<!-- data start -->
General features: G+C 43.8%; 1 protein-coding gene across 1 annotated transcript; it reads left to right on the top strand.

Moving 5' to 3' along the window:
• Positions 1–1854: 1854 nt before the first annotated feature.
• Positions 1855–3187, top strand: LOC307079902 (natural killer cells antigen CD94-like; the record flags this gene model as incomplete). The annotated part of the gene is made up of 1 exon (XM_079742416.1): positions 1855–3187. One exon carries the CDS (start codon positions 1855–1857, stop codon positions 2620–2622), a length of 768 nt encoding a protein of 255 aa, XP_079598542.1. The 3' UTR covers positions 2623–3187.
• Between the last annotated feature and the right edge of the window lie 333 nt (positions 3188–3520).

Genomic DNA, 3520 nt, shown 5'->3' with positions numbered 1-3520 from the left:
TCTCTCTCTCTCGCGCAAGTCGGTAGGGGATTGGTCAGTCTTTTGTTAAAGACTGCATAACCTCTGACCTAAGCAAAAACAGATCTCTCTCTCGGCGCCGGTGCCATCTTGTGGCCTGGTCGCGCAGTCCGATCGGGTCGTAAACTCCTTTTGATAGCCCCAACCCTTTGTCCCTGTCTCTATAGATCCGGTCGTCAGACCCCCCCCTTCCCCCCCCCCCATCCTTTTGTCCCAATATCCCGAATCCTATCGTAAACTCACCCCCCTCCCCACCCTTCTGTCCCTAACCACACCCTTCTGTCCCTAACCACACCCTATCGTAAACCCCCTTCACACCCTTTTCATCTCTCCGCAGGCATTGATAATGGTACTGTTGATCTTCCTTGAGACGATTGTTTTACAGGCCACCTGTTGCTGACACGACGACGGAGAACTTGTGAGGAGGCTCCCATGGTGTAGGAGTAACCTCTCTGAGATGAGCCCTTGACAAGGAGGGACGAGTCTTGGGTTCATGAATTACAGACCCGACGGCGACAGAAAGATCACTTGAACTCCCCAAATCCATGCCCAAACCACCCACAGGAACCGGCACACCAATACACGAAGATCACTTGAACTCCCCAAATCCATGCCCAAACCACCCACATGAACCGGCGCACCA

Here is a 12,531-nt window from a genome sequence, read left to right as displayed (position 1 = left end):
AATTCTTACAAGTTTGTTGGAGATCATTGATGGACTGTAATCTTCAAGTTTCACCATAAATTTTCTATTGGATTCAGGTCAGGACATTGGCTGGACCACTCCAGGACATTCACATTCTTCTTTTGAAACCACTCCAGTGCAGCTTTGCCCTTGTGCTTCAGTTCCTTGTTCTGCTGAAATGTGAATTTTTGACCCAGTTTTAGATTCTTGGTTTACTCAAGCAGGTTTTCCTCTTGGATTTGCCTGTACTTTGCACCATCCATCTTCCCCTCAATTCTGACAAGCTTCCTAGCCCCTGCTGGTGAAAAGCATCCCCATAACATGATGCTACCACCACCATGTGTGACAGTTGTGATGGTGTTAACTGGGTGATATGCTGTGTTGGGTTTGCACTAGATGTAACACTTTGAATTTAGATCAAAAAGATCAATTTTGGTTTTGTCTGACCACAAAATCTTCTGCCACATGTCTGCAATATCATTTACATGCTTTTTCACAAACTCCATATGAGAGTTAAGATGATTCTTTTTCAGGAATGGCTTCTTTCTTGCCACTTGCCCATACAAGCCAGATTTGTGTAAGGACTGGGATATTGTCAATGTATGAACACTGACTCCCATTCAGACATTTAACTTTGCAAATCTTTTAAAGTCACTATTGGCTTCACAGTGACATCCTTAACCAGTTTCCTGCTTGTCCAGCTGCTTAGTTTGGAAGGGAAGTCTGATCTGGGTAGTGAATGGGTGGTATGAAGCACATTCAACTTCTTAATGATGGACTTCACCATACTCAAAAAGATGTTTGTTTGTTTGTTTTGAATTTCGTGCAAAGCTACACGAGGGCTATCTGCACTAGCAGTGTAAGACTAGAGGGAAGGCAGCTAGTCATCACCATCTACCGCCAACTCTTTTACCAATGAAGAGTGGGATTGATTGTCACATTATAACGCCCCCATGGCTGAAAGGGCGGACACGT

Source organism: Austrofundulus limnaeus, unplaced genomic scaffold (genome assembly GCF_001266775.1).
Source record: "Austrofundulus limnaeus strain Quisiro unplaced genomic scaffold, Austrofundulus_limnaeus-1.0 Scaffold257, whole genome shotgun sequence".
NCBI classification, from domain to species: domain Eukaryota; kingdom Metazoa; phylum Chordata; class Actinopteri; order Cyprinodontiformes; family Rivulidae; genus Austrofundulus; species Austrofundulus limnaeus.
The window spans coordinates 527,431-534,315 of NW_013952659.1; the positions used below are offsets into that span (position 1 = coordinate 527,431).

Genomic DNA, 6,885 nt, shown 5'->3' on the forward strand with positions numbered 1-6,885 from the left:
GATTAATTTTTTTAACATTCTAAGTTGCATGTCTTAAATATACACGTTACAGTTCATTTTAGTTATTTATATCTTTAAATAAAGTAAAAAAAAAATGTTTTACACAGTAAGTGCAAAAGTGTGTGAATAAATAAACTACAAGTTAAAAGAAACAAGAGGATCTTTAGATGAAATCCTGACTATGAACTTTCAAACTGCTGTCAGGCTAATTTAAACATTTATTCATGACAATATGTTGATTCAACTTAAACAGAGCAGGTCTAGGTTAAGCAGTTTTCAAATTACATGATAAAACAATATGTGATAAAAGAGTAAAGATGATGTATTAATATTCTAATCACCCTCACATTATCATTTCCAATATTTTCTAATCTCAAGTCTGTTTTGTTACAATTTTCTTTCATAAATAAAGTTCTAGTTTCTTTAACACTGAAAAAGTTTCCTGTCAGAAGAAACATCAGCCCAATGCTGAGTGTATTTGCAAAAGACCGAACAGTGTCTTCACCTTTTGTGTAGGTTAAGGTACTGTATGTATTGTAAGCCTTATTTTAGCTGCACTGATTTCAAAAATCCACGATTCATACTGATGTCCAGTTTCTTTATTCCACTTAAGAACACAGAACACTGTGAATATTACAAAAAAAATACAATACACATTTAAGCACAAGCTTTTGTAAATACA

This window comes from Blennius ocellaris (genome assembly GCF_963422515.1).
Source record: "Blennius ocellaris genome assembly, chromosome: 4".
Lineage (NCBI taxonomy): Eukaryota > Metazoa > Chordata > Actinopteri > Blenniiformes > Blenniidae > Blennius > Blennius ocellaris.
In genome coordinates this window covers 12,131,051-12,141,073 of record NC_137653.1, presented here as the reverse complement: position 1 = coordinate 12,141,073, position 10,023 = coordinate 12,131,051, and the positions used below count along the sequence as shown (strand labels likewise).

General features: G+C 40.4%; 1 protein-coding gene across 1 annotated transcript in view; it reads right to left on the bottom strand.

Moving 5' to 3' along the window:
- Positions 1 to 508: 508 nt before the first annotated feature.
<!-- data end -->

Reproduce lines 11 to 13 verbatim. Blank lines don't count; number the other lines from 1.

Source record: "Austrofundulus limnaeus strain Quisiro unplaced genomic scaffold, Austrofundulus_limnaeus-1.0 Scaffold257, whole genome shotgun sequence".
NCBI classification, from domain to species: domain Eukaryota; kingdom Metazoa; phylum Chordata; class Actinopteri; order Cyprinodontiformes; family Rivulidae; genus Austrofundulus; species Austrofundulus limnaeus.
The window spans coordinates 527,431-534,315 of NW_013952659.1; the positions used below are offsets into that span (position 1 = coordinate 527,431).